The interactive effects of nitrogen rate (0, 28, 56, and 112 kg/ha), vine density (0, 1.8, 3.6, and 5.4 t/ha of the cultivar ‘Stevens’), and weed management (preemergence herbicide, postemergence control, inoculation with weed seeds, and untreated) were determined on the recolonization of open spaces caused by localized biomass removal in a newly planted commercial cranberry bed. To assess the effect of the 64 treatment combinations on initial colonization, all cranberry and weed biomass was removed from a randomly selected 930-cm2 area in each plot in Year 1. To quantify recolonization of the disturbed area, the same quadrat was resampled and all plant biomass was collected in Year 2. Cranberry biomass production in the disturbed area increased in a quadratic fashion with increasing N rates for all vine densities except zero. Cranberry biomass in the year after disturbance was positively correlated with cranberry biomass present in the previous year. Weed stem biomass in the year after disturbance was positively correlated with weed stem biomass from Year 1 and negatively correlated with percentage cranberry biomass from Year 1 and Year 2. Less than one-third of the treatment combinations recovered enough to produce at least 200 g/m2 1 yr postdisturbance (a reasonable expectation of biomass production). Growers who have low weed pressure and extensive cranberry cover on their farms can expect that disturbed areas will be recolonized by cranberry vines when they utilize adequate, but not excessive, nitrogen regimes.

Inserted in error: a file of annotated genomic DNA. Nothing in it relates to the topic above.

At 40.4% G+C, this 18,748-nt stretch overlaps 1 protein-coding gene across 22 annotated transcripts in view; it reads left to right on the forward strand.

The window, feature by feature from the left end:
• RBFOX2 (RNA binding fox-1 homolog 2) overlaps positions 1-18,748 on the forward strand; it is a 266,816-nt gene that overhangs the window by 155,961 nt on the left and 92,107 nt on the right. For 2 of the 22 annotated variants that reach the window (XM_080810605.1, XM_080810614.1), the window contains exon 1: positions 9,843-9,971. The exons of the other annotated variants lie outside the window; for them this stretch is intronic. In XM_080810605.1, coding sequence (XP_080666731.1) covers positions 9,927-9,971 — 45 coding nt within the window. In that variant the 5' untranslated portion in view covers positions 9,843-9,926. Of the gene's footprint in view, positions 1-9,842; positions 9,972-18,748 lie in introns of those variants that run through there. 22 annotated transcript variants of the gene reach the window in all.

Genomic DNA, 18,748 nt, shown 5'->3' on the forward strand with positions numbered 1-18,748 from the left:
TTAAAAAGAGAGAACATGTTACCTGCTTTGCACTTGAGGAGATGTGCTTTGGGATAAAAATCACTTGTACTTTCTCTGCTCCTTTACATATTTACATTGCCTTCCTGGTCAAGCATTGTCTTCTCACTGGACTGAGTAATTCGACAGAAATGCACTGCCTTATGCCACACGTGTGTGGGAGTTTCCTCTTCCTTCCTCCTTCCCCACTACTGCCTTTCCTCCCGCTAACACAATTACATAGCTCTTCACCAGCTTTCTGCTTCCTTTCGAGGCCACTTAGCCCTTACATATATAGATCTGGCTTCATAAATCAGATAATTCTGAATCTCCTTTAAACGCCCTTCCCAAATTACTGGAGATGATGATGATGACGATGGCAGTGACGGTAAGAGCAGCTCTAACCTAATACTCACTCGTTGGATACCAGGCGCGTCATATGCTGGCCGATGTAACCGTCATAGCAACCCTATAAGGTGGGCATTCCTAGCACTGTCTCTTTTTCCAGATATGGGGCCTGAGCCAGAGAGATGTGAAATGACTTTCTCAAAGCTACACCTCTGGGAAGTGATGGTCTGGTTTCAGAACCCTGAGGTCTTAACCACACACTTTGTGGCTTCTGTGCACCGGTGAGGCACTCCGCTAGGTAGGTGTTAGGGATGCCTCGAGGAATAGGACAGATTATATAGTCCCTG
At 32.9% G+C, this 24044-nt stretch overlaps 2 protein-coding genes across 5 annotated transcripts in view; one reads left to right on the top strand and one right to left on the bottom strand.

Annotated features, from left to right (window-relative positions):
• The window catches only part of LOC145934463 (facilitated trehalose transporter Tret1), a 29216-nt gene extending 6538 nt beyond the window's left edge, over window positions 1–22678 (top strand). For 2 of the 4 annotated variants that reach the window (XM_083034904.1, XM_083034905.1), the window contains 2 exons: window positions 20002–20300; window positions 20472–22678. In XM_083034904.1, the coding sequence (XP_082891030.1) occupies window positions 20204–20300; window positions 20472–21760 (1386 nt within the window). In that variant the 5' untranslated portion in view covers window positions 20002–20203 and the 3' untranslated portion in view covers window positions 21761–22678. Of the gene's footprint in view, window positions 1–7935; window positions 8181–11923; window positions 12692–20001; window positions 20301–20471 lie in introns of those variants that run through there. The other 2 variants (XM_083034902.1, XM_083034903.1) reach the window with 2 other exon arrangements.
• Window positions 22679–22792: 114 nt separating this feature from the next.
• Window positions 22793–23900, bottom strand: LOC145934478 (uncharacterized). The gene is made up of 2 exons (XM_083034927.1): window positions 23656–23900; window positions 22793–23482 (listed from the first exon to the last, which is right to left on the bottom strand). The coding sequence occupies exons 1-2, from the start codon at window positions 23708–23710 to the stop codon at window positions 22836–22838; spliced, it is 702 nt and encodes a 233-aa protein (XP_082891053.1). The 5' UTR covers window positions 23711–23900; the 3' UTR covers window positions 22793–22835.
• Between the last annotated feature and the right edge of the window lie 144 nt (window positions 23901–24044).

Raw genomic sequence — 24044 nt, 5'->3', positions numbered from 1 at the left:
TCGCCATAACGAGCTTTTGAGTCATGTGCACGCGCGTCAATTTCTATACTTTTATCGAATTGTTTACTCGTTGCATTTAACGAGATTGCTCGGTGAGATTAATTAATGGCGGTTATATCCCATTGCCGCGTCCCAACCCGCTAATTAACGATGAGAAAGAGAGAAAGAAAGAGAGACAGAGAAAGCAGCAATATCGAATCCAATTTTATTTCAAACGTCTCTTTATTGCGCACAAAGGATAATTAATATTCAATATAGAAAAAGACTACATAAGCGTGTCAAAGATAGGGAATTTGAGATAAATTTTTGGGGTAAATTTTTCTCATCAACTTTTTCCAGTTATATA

Nomenclature: Cranberry, Vaccinium macrocarpon Ait.